7. A process for forming and compressing a dough sheet comprising, running the dough sheet between pairs of spaced apart driven rolls, reducing the thickness of the dough sheet by reducing the clearance between each successive pair of rolls and thereby temporarily stressing the dough, allowing the dough to accumulate in depending loops hanging between adjacent pair of rolls, sensing the loop condition and controlling the speed of the pair of rolls downstream from the sensed condition of the depending loops to maintain the depending loops present and thereby relieve the temporary stresses and prevent the stretching of the dough or the accumulation of excess amounts of dough between adjacent pairs of rolls and regulating the thickness of the sheet solely by the pressure of the rolls.

8. A process for preparing a dough product composed of at least flour water and shorting comprising admixing the components of the dough until a developed dough is formed having a Brabender value of at least 600, running the dough sheet between pairs of spaced apart driven rolls, reducing the thickness of the dough sheet by reducing the clearance between each successive pair of rolls, allowing the dough to accumulate in depending loops hanging between adjacent pair of rolls, sensing the loop condition and controlling the speed of the pair of rolls downstream from the depending loops thus sensed to maintain the depending loops present and thereby prevent the stretching of the dough or the accumulation of dough between adjacent pairs of rolls. pg,19

9. The process according to claim 1 wherein a plurality of pairs of rolls is provided and each successive pair has a clearance therebetween of a smaller size than the next upstream pair whereby the thickness of the dough sheet traveling between the adjacent pairs of rolls is reduced by a predetermined value, each pair of rolls is driven in a given feed direction to advance the sheet between the rolls and the speed of at least some of the rolls is controlled by the condition of the loop immediately upstream from the pair of controlled rolls to maintain the dough loop present adjacent to the controlled pair of rolls.

10. The process according to claim 9 wherein the dough is lapped upon itself in shingled fashion to form multilaminated dough sheet, said multilaminated dough sheet is subsequently run through additional pairs of spaced rolls to further reduce its thickness.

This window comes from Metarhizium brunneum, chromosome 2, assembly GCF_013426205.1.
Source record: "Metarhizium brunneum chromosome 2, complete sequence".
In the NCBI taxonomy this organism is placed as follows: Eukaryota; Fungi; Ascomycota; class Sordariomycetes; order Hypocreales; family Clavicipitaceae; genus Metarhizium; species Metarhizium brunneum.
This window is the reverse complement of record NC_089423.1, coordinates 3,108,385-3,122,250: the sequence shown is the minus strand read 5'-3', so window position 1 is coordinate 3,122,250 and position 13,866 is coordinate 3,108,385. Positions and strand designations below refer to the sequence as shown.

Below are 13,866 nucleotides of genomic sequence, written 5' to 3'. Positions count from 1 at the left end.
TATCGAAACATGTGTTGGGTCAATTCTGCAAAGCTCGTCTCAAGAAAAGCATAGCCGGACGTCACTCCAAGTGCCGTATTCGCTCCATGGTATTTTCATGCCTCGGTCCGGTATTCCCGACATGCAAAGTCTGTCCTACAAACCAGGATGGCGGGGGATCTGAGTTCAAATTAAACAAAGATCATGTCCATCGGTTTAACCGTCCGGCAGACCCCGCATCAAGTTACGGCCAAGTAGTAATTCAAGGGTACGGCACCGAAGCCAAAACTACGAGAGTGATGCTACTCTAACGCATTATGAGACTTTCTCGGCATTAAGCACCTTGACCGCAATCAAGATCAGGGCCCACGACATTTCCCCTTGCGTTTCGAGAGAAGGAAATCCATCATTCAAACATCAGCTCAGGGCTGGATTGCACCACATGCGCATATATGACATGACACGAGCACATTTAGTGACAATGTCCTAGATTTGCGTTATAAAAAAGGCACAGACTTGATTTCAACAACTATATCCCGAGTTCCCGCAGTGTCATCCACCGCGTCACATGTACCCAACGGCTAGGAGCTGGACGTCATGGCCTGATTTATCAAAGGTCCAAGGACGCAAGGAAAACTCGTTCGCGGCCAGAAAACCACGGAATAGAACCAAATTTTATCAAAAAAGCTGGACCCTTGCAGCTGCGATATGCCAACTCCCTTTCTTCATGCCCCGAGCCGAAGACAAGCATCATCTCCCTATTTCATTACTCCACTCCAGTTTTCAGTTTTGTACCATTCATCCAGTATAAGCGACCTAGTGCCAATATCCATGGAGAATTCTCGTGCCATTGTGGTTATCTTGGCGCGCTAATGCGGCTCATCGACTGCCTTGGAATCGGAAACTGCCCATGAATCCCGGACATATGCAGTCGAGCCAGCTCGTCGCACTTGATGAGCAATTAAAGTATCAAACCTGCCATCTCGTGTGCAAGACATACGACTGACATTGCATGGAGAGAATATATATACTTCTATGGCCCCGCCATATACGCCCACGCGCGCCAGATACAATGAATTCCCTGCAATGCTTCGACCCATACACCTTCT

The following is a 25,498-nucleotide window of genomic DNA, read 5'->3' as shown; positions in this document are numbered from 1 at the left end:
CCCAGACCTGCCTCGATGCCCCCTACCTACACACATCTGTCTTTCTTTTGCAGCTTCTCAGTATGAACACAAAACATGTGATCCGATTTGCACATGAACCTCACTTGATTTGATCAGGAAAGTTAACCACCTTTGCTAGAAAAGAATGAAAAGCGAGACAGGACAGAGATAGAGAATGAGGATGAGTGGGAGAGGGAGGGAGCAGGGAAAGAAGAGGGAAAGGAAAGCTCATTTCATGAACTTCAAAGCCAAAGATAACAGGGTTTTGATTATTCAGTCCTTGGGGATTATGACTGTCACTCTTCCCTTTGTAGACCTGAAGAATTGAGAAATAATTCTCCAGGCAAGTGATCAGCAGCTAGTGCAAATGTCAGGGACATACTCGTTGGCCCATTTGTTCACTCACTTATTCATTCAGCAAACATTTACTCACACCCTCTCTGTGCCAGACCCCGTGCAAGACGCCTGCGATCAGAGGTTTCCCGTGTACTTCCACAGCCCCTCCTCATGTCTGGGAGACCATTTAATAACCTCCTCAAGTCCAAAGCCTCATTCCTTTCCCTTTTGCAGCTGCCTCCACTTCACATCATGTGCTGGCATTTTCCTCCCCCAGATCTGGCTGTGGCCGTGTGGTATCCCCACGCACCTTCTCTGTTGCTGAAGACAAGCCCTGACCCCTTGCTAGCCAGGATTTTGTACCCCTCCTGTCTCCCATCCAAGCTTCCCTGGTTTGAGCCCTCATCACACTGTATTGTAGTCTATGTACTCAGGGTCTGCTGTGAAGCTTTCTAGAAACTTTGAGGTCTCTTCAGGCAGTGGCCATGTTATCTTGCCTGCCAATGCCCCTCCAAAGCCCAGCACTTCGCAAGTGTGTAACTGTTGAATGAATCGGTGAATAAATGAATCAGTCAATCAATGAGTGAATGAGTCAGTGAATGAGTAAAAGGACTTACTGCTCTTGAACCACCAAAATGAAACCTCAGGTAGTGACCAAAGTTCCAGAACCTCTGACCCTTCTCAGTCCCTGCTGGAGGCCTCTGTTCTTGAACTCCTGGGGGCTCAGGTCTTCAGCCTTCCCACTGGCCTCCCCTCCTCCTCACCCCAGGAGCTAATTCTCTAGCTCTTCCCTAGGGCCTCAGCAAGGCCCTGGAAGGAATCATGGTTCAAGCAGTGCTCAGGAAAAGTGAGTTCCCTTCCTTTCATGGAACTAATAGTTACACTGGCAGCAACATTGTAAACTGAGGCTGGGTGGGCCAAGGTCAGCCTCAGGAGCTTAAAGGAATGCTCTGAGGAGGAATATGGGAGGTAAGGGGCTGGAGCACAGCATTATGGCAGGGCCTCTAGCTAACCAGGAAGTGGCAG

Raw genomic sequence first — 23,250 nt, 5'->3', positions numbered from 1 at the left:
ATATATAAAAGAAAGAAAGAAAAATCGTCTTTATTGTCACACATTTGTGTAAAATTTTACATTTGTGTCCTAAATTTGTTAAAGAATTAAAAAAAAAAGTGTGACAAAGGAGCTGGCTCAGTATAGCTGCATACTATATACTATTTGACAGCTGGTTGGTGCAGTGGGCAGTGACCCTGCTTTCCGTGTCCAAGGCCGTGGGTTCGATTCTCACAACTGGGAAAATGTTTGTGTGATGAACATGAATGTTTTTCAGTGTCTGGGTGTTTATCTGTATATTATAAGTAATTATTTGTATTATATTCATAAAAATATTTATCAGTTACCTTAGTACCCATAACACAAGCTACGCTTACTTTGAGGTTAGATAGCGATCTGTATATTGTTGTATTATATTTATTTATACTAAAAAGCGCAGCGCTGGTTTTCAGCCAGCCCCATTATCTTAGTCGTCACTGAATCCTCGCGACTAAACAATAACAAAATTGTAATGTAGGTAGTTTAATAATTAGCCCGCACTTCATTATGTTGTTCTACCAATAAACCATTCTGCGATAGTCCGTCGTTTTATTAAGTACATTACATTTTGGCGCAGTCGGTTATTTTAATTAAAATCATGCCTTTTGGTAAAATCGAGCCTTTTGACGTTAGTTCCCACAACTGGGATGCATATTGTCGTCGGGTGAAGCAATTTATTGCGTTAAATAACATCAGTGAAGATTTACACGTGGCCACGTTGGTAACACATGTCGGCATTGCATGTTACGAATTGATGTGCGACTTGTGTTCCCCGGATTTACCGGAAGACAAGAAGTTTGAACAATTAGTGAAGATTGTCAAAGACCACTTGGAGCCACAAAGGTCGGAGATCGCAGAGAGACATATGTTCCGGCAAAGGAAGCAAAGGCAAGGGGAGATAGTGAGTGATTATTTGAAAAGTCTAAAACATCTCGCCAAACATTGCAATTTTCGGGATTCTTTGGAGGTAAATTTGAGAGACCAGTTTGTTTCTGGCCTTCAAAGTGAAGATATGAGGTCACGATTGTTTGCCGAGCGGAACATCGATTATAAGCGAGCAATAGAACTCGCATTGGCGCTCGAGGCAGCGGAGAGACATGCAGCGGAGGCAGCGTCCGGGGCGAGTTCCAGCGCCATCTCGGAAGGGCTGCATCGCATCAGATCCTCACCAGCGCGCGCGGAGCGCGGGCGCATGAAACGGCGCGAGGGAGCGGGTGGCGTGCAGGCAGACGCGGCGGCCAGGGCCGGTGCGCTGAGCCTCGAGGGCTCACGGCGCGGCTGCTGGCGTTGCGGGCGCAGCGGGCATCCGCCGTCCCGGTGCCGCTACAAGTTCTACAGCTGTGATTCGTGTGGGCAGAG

11. The process according to claim 7 wherein the rolls are run continuously to form an endless sheet of dough.

12. The process according to claim 7 wherein the dough is cut into biscuits after it has been reduced to the desired thickness.

13. The process according to claim 7 wherein the dough is first formed into a continuous sheet and is advanced at a predetermined rate between a plurality of said pairs of adjacent rolls and is compressed to a slightly reduced thickness as it passes through each succeeding pair of rolls, said dough sheet being folded back and forth upon itself to provide a laminated structure and is again advanced between spaced pairs of said rolls to reduce the thickness of the dough sheet as the dough sheet passes between each succeeding spaced pair and the sheet is thereafter divided into a plurality of pieces.

14. The process according to claim 7 wherein a master line speed reference signal is established, said sensed position of said depending loop of dough being used to provide a second signal which varies in accordance with the position of the loop and the algebraic sum of said first and second signals is used to control the speed of the pair of rolls immediately adjacent to a downstream from the depending loop being sensed.

This invention relates to dough forming equipment and more particularly to equipment for continuously forming a sheet of dough and advancing the sheeted dough at a predetermined rate. The invention is particularly well-suited for forming sheets of dough which are to be cut into biscuits of the kind that are shipped to the consumer in a refrigerated condition.

Prior equipment for the continuous production of sheeted dough has been unsatisfactory for a number of reasons. One problem has been the necessity of having several operators devote their full attention to running the machine. Another has been the prevention of excessive stretching of the dough or the accumulation of dough between adjacent pairs of rolls.